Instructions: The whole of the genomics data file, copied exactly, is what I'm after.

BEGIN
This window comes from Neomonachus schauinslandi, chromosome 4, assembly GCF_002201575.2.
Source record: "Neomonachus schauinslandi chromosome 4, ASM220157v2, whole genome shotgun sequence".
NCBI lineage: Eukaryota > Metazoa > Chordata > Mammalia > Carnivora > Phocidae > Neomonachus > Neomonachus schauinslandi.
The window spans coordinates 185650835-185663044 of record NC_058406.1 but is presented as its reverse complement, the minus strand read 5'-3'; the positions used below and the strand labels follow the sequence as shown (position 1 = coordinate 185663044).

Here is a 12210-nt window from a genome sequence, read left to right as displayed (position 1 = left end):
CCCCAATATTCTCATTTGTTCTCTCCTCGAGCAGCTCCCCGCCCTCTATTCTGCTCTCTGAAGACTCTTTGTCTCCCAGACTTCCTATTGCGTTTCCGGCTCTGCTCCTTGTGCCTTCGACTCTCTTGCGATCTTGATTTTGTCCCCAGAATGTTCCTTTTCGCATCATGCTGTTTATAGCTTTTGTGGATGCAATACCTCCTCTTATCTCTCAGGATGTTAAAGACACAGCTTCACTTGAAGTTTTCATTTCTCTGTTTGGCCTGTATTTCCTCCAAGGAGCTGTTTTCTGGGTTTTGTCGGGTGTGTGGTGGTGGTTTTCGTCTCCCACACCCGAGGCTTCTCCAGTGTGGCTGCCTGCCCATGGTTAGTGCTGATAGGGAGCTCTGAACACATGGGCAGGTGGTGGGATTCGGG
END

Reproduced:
This window comes from Neomonachus schauinslandi, chromosome 4, assembly GCF_002201575.2.
Source record: "Neomonachus schauinslandi chromosome 4, ASM220157v2, whole genome shotgun sequence".
NCBI lineage: Eukaryota > Metazoa > Chordata > Mammalia > Carnivora > Phocidae > Neomonachus > Neomonachus schauinslandi.
The window spans coordinates 185650835-185663044 of record NC_058406.1 but is presented as its reverse complement, the minus strand read 5'-3'; the positions used below and the strand labels follow the sequence as shown (position 1 = coordinate 185663044).

Here is a 12210-nt window from a genome sequence, read left to right as displayed (position 1 = left end):
CCCCAATATTCTCATTTGTTCTCTCCTCGAGCAGCTCCCCGCCCTCTATTCTGCTCTCTGAAGACTCTTTGTCTCCCAGACTTCCTATTGCGTTTCCGGCTCTGCTCCTTGTGCCTTCGACTCTCTTGCGATCTTGATTTTGTCCCCAGAATGTTCCTTTTCGCATCATGCTGTTTATAGCTTTTGTGGATGCAATACCTCCTCTTATCTCTCAGGATGTTAAAGACACAGCTTCACTTGAAGTTTTCATTTCTCTGTTTGGCCTGTATTTCCTCCAAGGAGCTGTTTTCTGGGTTTTGTCGGGTGTGTGGTGGTGGTTTTCGTCTCCCACACCCGAGGCTTCTCCAGTGTGGCTGCCTGCCCATGGTTAGTGCTGATAGGGAGCTCTGAACACATGGGCAGGTGGTGGGATTCGGG